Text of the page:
Knox students headed to statewide science competition

Published 12:00 am Thursday, April 3, 2014

Seventh-grader David Holden and sixth-grader Luke Brady will head to Raleigh later this month to represent Knox Middle School’s Science Olympiad team on the state level.

Although he admitted he’s nervous, Brady is looking forward to the competition.

“The first thing is just to have fun and learn something, then trying to place,” he said.

Holden, who’s been on the team for two years, said, “It’s a lot of fun to go to competition.”

He added that medaling makes it “all the better.”

“It’s an experience like no other that you can’t get anywhere else,” Brady said.

The North Carolina Science Olympiad is a nonprofit organization that focuses on making STEM — or science, technology, engineering and math — concepts fun for elementary, middle and high school students through competitions across the state.

Students form teams and compete in events such as “Write it, Do it,” “Disease Detectives,” “Wheeled Vehicle,” “Sounds of Music” and “Elastic Launch Glider.”

Knox is the only middle or high school in the Rowan-Salisbury School System to have a Science Olympiad team. Koontz Elementary also has a team.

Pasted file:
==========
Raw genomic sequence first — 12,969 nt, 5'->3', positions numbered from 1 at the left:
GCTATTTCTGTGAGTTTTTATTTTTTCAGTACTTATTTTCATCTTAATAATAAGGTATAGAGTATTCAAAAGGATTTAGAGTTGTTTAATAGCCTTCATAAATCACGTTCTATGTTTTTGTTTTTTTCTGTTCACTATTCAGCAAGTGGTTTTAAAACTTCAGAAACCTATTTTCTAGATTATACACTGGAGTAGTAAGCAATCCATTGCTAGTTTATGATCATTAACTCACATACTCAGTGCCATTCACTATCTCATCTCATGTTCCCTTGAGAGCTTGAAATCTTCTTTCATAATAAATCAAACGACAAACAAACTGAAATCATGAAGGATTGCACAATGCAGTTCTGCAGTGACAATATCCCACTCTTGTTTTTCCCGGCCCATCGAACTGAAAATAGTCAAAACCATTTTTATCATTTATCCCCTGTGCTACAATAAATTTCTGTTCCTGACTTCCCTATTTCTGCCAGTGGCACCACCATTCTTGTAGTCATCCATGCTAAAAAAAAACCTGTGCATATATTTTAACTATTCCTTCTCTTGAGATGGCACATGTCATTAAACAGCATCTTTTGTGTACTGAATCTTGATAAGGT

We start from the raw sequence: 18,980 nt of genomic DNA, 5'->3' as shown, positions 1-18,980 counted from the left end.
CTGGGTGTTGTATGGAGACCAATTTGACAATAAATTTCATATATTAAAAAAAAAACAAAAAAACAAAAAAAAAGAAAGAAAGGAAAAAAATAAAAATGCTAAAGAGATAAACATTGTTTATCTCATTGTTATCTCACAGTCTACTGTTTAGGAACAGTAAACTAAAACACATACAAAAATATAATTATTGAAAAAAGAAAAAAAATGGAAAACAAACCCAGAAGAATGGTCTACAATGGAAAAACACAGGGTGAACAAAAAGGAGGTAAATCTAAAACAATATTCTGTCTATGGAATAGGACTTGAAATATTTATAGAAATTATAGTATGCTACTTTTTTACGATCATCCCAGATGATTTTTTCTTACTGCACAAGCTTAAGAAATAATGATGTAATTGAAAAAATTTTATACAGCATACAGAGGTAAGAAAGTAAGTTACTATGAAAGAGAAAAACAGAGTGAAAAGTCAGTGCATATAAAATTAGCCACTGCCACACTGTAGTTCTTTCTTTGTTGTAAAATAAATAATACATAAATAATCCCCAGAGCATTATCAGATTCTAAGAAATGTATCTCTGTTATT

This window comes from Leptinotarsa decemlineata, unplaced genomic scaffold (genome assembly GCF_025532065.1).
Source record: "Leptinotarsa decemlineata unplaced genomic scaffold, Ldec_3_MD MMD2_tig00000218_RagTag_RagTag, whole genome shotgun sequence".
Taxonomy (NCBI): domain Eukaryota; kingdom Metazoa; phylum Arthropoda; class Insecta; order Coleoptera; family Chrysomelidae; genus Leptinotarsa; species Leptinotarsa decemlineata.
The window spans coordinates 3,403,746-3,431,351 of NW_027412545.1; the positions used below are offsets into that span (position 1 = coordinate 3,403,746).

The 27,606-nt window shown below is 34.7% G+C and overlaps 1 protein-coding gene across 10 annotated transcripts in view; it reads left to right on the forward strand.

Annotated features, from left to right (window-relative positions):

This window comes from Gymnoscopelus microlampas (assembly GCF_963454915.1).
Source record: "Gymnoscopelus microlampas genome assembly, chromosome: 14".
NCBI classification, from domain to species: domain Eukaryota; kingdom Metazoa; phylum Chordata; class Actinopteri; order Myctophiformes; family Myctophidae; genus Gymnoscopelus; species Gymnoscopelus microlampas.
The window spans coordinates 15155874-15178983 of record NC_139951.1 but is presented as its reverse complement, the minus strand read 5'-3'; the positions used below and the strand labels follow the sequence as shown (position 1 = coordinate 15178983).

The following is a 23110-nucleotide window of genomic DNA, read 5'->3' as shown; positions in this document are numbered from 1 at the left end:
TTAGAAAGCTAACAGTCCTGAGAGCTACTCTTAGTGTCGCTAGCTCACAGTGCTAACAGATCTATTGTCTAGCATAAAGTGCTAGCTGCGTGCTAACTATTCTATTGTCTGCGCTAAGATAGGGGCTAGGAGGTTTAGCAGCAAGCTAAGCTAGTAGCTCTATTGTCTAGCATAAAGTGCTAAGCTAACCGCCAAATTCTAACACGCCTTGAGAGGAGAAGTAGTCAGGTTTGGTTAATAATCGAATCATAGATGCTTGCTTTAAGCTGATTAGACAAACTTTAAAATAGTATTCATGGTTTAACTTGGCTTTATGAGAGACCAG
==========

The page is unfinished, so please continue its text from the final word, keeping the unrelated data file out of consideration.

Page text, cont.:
The team, which is in its third year, was brought to Knox when it was transforming into a STEM school.

Students spend quite a bit of time preparing for the regional competition, typically beginning in November. They practice each Monday, and spend a substantial amount of time studying beyond practice times.

“All their study time is on their own time,” said Greg Stienbarger, Knox’s head coach for Science Olympiad.

He added that team members are typically exempt from the science fair because they spend so much time preparing for competition.

Stienbarger said Knox goes up against “national level competition every year” at the regional competition in Charlotte, where they compete with students from Mecklenburg, Cabarrus and Stanley counties.

A total of 44 middle school teams compete — approximately 600 students, Stienbarger estimates.

“There are a lot of good teams,” Brady said.

He said he took 29 students to the regional competition this year. He said there was such a strong interest in Science Olympiad this year that he had to form a partial junior varsity team in addition to a full varsity team of 18.

This year, they placed 12th overall, an improvement from 19th last year.

Stienbarger said you can tell that the students are understanding science better each year.

Holden and Brady won first place in the “Write it, Do it” event, a team event where one member views an object constructed of Legos, beads, magnets, pipe cleaners and other common objects and writes down how to build the object without any pictures or diagrams. The second teammate then has to use the directions to recreate the object.

Their success earned them a place in the “Write it, Do it” statewide competition held at N.C. State’s Reynolds Coliseum April 24 and 25.